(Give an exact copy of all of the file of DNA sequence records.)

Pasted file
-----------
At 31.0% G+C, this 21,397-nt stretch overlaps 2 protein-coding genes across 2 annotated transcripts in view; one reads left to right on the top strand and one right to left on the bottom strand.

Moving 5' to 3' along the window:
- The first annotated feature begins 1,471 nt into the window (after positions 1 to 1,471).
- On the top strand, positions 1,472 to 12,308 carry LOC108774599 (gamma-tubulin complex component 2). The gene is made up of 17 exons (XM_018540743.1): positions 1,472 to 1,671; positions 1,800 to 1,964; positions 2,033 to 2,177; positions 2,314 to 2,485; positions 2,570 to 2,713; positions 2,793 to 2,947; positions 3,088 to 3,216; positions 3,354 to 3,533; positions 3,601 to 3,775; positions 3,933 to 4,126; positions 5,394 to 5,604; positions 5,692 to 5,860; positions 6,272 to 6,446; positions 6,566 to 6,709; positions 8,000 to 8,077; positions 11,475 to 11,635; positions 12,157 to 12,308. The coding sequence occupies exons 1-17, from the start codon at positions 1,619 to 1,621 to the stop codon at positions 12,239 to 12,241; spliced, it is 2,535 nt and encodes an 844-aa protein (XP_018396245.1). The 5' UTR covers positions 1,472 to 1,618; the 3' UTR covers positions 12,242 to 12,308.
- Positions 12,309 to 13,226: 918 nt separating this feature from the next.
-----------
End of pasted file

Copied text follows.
At 31.0% G+C, this 21,397-nt stretch overlaps 2 protein-coding genes across 2 annotated transcripts in view; one reads left to right on the top strand and one right to left on the bottom strand.

Moving 5' to 3' along the window:
- The first annotated feature begins 1,471 nt into the window (after positions 1 to 1,471).
- On the top strand, positions 1,472 to 12,308 carry LOC108774599 (gamma-tubulin complex component 2). The gene is made up of 17 exons (XM_018540743.1): positions 1,472 to 1,671; positions 1,800 to 1,964; positions 2,033 to 2,177; positions 2,314 to 2,485; positions 2,570 to 2,713; positions 2,793 to 2,947; positions 3,088 to 3,216; positions 3,354 to 3,533; positions 3,601 to 3,775; positions 3,933 to 4,126; positions 5,394 to 5,604; positions 5,692 to 5,860; positions 6,272 to 6,446; positions 6,566 to 6,709; positions 8,000 to 8,077; positions 11,475 to 11,635; positions 12,157 to 12,308. The coding sequence occupies exons 1-17, from the start codon at positions 1,619 to 1,621 to the stop codon at positions 12,239 to 12,241; spliced, it is 2,535 nt and encodes an 844-aa protein (XP_018396245.1). The 5' UTR covers positions 1,472 to 1,618; the 3' UTR covers positions 12,242 to 12,308.
- Positions 12,309 to 13,226: 918 nt separating this feature from the next.